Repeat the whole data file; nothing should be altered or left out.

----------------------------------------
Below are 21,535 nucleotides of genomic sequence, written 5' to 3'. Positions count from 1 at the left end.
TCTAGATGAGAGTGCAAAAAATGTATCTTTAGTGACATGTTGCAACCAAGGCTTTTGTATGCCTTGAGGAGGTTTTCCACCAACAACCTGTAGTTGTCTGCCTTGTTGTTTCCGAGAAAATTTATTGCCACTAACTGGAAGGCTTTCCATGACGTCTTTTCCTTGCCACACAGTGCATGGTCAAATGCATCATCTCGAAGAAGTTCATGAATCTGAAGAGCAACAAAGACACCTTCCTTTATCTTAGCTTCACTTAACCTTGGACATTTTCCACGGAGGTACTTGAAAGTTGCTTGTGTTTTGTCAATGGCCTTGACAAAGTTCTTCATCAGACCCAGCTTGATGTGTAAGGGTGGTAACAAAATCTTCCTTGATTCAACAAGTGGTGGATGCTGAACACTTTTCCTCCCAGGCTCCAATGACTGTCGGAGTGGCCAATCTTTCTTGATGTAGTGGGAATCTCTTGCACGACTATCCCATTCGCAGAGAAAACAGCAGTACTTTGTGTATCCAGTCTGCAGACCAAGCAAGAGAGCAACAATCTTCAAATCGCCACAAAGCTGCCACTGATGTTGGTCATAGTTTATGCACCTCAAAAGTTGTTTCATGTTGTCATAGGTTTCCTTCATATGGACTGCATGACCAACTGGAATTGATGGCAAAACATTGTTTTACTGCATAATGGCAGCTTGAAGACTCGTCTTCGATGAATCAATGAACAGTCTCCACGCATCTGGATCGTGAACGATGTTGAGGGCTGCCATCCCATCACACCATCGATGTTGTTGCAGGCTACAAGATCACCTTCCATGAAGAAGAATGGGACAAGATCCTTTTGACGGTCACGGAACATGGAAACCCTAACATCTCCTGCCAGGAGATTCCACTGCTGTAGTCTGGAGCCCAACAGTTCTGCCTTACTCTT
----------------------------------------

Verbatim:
Below are 21,535 nucleotides of genomic sequence, written 5' to 3'. Positions count from 1 at the left end.
TCTAGATGAGAGTGCAAAAAATGTATCTTTAGTGACATGTTGCAACCAAGGCTTTTGTATGCCTTGAGGAGGTTTTCCACCAACAACCTGTAGTTGTCTGCCTTGTTGTTTCCGAGAAAATTTATTGCCACTAACTGGAAGGCTTTCCATGACGTCTTTTCCTTGCCACACAGTGCATGGTCAAATGCATCATCTCGAAGAAGTTCATGAATCTGAAGAGCAACAAAGACACCTTCCTTTATCTTAGCTTCACTTAACCTTGGACATTTTCCACGGAGGTACTTGAAAGTTGCTTGTGTTTTGTCAATGGCCTTGACAAAGTTCTTCATCAGACCCAGCTTGATGTGTAAGGGTGGTAACAAAATCTTCCTTGATTCAACAAGTGGTGGATGCTGAACACTTTTCCTCCCAGGCTCCAATGACTGTCGGAGTGGCCAATCTTTCTTGATGTAGTGGGAATCTCTTGCACGACTATCCCATTCGCAGAGAAAACAGCAGTACTTTGTGTATCCAGTCTGCAGACCAAGCAAGAGAGCAACAATCTTCAAATCGCCACAAAGCTGCCACTGATGTTGGTCATAGTTTATGCACCTCAAAAGTTGTTTCATGTTGTCATAGGTTTCCTTCATATGGACTGCATGACCAACTGGAATTGATGGCAAAACATTGTTTTACTGCATAATGGCAGCTTGAAGACTCGTCTTCGATGAATCAATGAACAGTCTCCACGCATCTGGATCGTGAACGATGTTGAGGGCTGCCATCCCATCACACCATCGATGTTGTTGCAGGCTACAAGATCACCTTCCATGAAGAAGAATGGGACAAGATCCTTTTGACGGTCACGGAACATGGAAACCCTAACATCTCCTGCCAGGAGATTCCACTGCTGTAGTCTGGAGCCCAACAGTTCTGCCTTACTCTT